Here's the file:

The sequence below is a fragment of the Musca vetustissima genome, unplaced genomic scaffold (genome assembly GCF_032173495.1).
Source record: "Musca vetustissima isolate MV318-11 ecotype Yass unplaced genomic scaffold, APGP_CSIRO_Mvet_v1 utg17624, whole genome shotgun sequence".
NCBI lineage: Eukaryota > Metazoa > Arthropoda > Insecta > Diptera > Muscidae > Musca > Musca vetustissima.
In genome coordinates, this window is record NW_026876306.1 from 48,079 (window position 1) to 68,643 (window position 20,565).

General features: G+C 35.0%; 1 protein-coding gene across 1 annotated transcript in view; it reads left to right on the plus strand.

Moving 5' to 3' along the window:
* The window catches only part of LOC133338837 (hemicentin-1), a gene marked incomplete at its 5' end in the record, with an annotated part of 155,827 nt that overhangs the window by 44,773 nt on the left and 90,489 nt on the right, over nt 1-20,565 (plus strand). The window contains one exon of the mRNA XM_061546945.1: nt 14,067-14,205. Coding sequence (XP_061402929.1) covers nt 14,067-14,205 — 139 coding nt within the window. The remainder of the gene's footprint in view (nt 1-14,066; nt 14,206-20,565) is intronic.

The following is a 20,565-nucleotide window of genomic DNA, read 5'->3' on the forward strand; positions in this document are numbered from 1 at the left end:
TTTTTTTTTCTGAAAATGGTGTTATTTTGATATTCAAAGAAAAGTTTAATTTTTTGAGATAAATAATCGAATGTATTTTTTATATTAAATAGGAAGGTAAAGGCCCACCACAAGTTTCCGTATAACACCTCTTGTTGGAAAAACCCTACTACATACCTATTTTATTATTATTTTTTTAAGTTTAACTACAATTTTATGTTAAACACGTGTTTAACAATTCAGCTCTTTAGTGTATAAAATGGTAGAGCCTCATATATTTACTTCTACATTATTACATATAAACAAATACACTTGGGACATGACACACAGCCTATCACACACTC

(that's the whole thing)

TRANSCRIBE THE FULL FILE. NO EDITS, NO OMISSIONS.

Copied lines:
The sequence below is a fragment of the Musca vetustissima genome, unplaced genomic scaffold (genome assembly GCF_032173495.1).
Source record: "Musca vetustissima isolate MV318-11 ecotype Yass unplaced genomic scaffold, APGP_CSIRO_Mvet_v1 utg17624, whole genome shotgun sequence".
NCBI lineage: Eukaryota > Metazoa > Arthropoda > Insecta > Diptera > Muscidae > Musca > Musca vetustissima.
In genome coordinates, this window is record NW_026876306.1 from 48,079 (window position 1) to 68,643 (window position 20,565).

General features: G+C 35.0%; 1 protein-coding gene across 1 annotated transcript in view; it reads left to right on the plus strand.

Moving 5' to 3' along the window:
* The window catches only part of LOC133338837 (hemicentin-1), a gene marked incomplete at its 5' end in the record, with an annotated part of 155,827 nt that overhangs the window by 44,773 nt on the left and 90,489 nt on the right, over nt 1-20,565 (plus strand). The window contains one exon of the mRNA XM_061546945.1: nt 14,067-14,205. Coding sequence (XP_061402929.1) covers nt 14,067-14,205 — 139 coding nt within the window. The remainder of the gene's footprint in view (nt 1-14,066; nt 14,206-20,565) is intronic.

The following is a 20,565-nucleotide window of genomic DNA, read 5'->3' on the forward strand; positions in this document are numbered from 1 at the left end:
TTTTTTTTTCTGAAAATGGTGTTATTTTGATATTCAAAGAAAAGTTTAATTTTTTGAGATAAATAATCGAATGTATTTTTTATATTAAATAGGAAGGTAAAGGCCCACCACAAGTTTCCGTATAACACCTCTTGTTGGAAAAACCCTACTACATACCTATTTTATTATTATTTTTTTAAGTTTAACTACAATTTTATGTTAAACACGTGTTTAACAATTCAGCTCTTTAGTGTATAAAATGGTAGAGCCTCATATATTTACTTCTACATTATTACATATAAACAAATACACTTGGGACATGACACACAGCCTATCACACACTC